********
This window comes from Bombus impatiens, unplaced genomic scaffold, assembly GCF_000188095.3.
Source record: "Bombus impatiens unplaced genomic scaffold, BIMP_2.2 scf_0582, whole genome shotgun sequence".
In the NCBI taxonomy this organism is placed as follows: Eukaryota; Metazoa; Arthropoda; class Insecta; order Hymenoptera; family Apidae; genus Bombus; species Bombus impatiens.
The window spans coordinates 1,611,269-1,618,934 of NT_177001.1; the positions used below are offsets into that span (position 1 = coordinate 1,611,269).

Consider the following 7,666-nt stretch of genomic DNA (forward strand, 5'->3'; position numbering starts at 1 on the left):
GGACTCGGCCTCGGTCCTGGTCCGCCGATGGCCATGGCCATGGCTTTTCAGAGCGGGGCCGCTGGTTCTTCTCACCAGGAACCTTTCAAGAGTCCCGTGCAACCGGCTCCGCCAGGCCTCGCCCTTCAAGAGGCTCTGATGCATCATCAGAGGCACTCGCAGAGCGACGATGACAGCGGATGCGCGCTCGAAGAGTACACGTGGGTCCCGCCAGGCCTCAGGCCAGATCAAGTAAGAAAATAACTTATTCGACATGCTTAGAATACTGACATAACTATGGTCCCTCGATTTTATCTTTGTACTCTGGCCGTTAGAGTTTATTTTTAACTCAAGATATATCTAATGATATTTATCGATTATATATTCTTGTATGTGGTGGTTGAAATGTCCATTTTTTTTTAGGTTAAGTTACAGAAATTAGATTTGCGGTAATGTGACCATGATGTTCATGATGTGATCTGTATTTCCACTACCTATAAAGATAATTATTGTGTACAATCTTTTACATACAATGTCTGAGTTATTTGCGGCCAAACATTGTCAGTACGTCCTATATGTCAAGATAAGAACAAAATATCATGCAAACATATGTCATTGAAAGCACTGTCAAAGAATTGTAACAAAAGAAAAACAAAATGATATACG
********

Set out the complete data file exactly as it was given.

This window comes from Bombus impatiens, unplaced genomic scaffold, assembly GCF_000188095.3.
Source record: "Bombus impatiens unplaced genomic scaffold, BIMP_2.2 scf_0582, whole genome shotgun sequence".
In the NCBI taxonomy this organism is placed as follows: Eukaryota; Metazoa; Arthropoda; class Insecta; order Hymenoptera; family Apidae; genus Bombus; species Bombus impatiens.
The window spans coordinates 1,611,269-1,618,934 of NT_177001.1; the positions used below are offsets into that span (position 1 = coordinate 1,611,269).

Consider the following 7,666-nt stretch of genomic DNA (forward strand, 5'->3'; position numbering starts at 1 on the left):
GGACTCGGCCTCGGTCCTGGTCCGCCGATGGCCATGGCCATGGCTTTTCAGAGCGGGGCCGCTGGTTCTTCTCACCAGGAACCTTTCAAGAGTCCCGTGCAACCGGCTCCGCCAGGCCTCGCCCTTCAAGAGGCTCTGATGCATCATCAGAGGCACTCGCAGAGCGACGATGACAGCGGATGCGCGCTCGAAGAGTACACGTGGGTCCCGCCAGGCCTCAGGCCAGATCAAGTAAGAAAATAACTTATTCGACATGCTTAGAATACTGACATAACTATGGTCCCTCGATTTTATCTTTGTACTCTGGCCGTTAGAGTTTATTTTTAACTCAAGATATATCTAATGATATTTATCGATTATATATTCTTGTATGTGGTGGTTGAAATGTCCATTTTTTTTTAGGTTAAGTTACAGAAATTAGATTTGCGGTAATGTGACCATGATGTTCATGATGTGATCTGTATTTCCACTACCTATAAAGATAATTATTGTGTACAATCTTTTACATACAATGTCTGAGTTATTTGCGGCCAAACATTGTCAGTACGTCCTATATGTCAAGATAAGAACAAAATATCATGCAAACATATGTCATTGAAAGCACTGTCAAAGAATTGTAACAAAAGAAAAACAAAATGATATACG